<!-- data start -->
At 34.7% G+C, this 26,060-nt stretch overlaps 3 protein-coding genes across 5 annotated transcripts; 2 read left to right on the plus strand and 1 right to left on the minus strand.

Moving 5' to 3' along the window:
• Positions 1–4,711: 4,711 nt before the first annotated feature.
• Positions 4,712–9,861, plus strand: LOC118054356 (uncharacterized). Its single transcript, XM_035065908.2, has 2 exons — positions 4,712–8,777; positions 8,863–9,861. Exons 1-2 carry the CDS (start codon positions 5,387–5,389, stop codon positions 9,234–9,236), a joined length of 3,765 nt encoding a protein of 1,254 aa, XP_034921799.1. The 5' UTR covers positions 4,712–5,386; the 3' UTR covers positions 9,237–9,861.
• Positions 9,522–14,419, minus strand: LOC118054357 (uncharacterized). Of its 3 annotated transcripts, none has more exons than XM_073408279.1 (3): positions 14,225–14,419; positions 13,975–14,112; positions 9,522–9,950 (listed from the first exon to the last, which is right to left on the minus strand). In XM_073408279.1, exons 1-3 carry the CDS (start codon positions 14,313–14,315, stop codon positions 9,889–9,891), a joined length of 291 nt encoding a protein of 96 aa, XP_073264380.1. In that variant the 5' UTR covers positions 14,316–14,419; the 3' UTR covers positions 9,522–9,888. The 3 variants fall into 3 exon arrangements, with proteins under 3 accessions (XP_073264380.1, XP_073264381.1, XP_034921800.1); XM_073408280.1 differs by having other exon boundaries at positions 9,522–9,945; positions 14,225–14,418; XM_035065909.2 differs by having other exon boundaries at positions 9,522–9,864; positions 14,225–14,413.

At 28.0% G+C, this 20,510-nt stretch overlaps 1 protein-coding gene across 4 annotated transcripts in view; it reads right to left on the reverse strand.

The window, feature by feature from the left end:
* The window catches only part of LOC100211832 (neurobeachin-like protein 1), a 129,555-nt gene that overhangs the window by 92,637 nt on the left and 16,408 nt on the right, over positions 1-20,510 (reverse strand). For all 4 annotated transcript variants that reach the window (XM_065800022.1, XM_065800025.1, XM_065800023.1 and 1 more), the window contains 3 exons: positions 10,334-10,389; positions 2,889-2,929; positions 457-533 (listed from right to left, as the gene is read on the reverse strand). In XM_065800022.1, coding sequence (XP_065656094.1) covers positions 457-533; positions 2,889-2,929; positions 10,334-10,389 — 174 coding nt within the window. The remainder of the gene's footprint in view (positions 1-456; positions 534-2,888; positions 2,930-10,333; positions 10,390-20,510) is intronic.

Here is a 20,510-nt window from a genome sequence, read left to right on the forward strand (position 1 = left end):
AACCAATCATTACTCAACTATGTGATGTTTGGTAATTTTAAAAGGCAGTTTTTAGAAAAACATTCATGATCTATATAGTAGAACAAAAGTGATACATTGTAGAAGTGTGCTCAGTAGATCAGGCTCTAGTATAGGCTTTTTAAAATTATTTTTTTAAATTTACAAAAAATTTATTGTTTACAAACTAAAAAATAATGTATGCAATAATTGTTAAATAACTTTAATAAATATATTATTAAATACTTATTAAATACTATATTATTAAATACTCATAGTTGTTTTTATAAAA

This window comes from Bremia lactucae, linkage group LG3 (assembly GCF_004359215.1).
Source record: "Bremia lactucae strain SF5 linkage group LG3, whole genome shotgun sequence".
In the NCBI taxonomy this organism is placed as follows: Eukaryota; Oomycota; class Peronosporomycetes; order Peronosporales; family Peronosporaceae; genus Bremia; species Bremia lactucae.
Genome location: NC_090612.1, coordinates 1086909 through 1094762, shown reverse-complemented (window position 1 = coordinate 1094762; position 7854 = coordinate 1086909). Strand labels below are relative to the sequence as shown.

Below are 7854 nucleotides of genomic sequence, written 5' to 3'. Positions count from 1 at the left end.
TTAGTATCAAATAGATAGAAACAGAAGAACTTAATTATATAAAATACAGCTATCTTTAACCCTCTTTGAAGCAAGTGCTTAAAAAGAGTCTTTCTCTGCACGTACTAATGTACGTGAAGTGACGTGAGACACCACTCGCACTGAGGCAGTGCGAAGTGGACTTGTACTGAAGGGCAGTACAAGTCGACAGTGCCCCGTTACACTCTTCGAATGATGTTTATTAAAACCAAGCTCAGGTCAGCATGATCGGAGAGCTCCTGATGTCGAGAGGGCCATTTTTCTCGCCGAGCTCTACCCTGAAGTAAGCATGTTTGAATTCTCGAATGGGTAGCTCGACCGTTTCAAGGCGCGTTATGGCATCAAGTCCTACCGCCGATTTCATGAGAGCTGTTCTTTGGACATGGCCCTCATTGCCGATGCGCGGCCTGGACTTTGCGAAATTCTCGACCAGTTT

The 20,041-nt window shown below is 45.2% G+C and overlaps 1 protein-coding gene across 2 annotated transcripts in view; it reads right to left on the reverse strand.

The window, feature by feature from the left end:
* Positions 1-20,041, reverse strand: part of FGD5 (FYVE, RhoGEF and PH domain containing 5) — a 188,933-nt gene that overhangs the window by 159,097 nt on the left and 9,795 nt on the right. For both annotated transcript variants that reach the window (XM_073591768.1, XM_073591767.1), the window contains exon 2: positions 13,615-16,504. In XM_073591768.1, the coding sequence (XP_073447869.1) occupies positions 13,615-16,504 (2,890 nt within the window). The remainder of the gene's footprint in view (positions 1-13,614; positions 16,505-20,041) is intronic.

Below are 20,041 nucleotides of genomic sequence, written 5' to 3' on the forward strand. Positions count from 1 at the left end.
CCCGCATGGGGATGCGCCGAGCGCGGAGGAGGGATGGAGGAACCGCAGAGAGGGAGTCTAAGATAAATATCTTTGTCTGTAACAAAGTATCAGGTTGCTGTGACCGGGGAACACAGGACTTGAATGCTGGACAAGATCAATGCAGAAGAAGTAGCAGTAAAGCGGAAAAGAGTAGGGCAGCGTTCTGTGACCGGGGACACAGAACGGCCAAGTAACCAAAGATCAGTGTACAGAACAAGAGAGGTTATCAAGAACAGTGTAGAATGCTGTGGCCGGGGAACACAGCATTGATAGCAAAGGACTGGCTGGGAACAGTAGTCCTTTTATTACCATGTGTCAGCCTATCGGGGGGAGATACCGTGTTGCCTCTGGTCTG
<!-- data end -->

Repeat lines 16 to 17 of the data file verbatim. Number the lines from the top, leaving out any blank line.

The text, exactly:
TTAGTATCAAATAGATAGAAACAGAAGAACTTAATTATATAAAATACAGCTATCTTTAACCCTCTTTGAAGCAAGTGCTTAAAAAGAGTCTTTCTCTGCACGTACTAATGTACGTGAAGTGACGTGAGACACCACTCGCACTGAGGCAGTGCGAAGTGGACTTGTACTGAAGGGCAGTACAAGTCGACAGTGCCCCGTTACACTCTTCGAATGATGTTTATTAAAACCAAGCTCAGGTCAGCATGATCGGAGAGCTCCTGATGTCGAGAGGGCCATTTTTCTCGCCGAGCTCTACCCTGAAGTAAGCATGTTTGAATTCTCGAATGGGTAGCTCGACCGTTTCAAGGCGCGTTATGGCATCAAGTCCTACCGCCGATTTCATGAGAGCTGTTCTTTGGACATGGCCCTCATTGCCGATGCGCGGCCTGGACTTTGCGAAATTCTCGACCAGTTT

The 20,041-nt window shown below is 45.2% G+C and overlaps 1 protein-coding gene across 2 annotated transcripts in view; it reads right to left on the reverse strand.